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There was a rapid growth in the number of posts in the early 1990s but image quality was restricted by the size of files that could be posted.The method was also used to disseminate pornographic images, which were scanned from adult magazines.These files could then be downloaded and then reassembled before being decoded back to an image.Automated software such as Aub (Assemble Usenet Binaries) allowed the automatic download and assembly of the images from a newsgroup.While the study's authors note this increase is "smaller than conventional wisdom might predict," it's still quite significant.Children born in the 1980s onward are also the first to grow up in a world where they have access to the Internet beginning in their teenage years, and this early exposure and access to Internet pornography may be the primary driver of the increase. Pornography is regarded by some as one of the driving forces behind the expansion of the World Wide Web, like the camcorder VCR and cable television before it.
It's still a question which form is more descriptive to a surfer, but many webmasters cite a trend that thumbs are much more productive, and simplify searching.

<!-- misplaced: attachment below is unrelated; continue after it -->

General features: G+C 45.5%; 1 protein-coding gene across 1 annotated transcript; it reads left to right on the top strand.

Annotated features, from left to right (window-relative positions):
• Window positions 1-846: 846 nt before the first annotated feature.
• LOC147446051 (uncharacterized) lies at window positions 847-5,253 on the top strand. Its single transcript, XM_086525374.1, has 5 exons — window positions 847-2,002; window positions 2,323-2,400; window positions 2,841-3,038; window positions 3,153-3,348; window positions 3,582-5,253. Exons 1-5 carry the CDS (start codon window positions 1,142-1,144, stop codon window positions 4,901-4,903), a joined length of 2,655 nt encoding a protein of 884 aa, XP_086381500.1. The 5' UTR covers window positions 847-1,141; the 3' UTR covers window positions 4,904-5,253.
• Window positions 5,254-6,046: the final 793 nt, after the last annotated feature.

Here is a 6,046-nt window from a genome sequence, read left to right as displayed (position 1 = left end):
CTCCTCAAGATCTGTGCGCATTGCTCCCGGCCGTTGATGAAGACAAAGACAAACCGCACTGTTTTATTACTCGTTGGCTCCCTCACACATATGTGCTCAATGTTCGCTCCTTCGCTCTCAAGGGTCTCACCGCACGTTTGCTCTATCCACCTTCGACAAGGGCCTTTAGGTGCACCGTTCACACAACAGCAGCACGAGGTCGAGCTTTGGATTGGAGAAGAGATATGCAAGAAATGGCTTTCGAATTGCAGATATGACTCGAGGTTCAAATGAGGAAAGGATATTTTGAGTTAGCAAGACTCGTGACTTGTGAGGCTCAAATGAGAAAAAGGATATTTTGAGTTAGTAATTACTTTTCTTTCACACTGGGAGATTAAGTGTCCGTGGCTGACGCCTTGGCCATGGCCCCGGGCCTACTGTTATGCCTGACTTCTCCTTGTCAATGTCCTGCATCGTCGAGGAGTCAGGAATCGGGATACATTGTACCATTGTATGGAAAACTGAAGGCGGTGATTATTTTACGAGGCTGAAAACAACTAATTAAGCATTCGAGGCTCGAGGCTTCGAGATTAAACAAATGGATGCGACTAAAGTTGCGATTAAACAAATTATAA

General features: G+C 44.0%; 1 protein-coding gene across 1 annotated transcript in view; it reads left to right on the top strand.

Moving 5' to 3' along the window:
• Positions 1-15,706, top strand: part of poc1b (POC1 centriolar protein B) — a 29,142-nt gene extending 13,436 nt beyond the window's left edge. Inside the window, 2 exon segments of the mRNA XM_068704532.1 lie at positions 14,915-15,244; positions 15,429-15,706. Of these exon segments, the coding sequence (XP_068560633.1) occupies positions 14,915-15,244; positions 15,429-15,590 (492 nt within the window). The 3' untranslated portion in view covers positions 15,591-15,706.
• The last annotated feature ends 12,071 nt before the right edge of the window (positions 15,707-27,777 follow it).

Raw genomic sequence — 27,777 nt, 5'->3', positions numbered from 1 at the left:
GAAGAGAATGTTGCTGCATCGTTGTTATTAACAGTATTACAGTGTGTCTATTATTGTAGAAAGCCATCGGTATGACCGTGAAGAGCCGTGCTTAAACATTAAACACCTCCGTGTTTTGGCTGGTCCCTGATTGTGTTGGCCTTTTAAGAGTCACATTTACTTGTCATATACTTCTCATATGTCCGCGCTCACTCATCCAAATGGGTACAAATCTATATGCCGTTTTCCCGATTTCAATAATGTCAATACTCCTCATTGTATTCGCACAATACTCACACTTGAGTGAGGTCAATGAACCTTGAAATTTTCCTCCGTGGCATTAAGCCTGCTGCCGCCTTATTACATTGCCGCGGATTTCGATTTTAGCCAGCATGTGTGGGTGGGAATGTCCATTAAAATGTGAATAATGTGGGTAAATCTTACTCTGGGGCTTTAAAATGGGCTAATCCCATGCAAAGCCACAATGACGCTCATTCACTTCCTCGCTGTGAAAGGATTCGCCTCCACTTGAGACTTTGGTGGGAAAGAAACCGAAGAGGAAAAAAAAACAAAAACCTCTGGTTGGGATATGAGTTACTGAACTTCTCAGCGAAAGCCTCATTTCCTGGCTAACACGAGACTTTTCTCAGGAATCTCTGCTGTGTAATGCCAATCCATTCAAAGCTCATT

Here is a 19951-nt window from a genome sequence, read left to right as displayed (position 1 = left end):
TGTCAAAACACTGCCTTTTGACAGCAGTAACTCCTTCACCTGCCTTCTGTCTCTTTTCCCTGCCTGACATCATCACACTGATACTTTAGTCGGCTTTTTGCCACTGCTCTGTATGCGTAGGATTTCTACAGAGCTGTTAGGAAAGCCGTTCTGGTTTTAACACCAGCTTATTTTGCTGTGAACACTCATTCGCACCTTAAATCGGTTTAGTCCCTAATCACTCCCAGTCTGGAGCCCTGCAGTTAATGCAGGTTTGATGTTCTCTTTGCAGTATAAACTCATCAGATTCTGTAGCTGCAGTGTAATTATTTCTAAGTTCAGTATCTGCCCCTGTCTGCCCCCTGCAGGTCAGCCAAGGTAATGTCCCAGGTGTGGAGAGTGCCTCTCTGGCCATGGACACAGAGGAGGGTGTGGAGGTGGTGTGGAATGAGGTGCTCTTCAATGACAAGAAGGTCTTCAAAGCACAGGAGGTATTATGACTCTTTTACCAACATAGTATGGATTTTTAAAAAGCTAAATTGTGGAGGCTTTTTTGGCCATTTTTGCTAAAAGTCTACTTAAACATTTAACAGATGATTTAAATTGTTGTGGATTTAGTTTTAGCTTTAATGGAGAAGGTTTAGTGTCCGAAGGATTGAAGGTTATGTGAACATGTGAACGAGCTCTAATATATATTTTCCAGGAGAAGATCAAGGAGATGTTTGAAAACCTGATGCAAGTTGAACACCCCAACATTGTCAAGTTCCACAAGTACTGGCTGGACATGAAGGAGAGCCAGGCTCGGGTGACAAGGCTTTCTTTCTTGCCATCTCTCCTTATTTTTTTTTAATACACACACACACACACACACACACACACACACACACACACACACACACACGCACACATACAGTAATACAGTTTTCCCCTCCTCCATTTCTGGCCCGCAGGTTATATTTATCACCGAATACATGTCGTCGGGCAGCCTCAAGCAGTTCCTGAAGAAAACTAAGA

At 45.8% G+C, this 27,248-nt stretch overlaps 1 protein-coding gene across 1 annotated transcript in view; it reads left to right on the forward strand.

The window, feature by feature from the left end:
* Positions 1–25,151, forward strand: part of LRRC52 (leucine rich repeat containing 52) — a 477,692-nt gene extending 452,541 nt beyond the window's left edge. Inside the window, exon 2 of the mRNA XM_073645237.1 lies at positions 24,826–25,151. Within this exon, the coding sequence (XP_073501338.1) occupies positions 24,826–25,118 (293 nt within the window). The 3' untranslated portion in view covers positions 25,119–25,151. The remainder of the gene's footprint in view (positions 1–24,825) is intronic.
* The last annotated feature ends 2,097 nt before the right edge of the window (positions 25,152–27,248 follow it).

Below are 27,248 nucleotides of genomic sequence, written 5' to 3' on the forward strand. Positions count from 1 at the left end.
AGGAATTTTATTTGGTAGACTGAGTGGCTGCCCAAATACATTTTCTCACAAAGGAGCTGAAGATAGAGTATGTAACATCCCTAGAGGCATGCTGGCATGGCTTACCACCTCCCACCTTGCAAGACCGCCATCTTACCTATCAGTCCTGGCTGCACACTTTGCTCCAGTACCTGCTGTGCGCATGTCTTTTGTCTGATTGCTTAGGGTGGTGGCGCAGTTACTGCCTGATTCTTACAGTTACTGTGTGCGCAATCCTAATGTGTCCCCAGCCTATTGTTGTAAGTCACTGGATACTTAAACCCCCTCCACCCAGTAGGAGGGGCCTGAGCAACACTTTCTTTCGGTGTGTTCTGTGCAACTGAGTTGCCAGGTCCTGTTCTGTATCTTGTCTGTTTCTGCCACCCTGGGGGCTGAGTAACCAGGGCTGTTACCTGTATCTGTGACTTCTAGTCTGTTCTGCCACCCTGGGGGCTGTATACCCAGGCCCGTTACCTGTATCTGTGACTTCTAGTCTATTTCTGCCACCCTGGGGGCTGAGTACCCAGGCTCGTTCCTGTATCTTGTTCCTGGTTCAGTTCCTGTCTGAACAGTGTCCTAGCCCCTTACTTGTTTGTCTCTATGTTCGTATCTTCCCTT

A 1995 article in The Georgetown Law Journal titled "Marketing Pornography on the Information Superhighway: A Survey of 917,410 Images, Description, Short Stories and Animations Downloaded 8.5 Million Times by Consumers in Over 2000 Cities in Forty Countries, Provinces and Territories" by a Carnegie Mellon University graduate student claimed, among other things, that (as of 1994) 83.5% of the images on Usenet newsgroups where images were stored were pornographic in nature. The student changed his name and disappeared from public view.
Before publication, Philip Elmer-De Witt used the research in a Time Magazine article, "On a Screen Near You: Cyberporn." findings were attacked by journalists and civil liberties advocates who insisted the findings were seriously flawed. Godwin recounts the episode in "Fighting a Cyberporn Panic" in his book Cyber Rights: Defending Free Speech in the Digital Age.
This type of distribution was generally free (apart from fees for Internet access), and provided a great deal of anonymity.
The anonymity made it safe and easy to ignore copyright restrictions, as well as protecting the identity of uploaders and downloaders.
When a user purchases a subscription to a commercial site after clicking through from a free thumbnail gallery site, the commercial site makes a payment to the owner of the free site.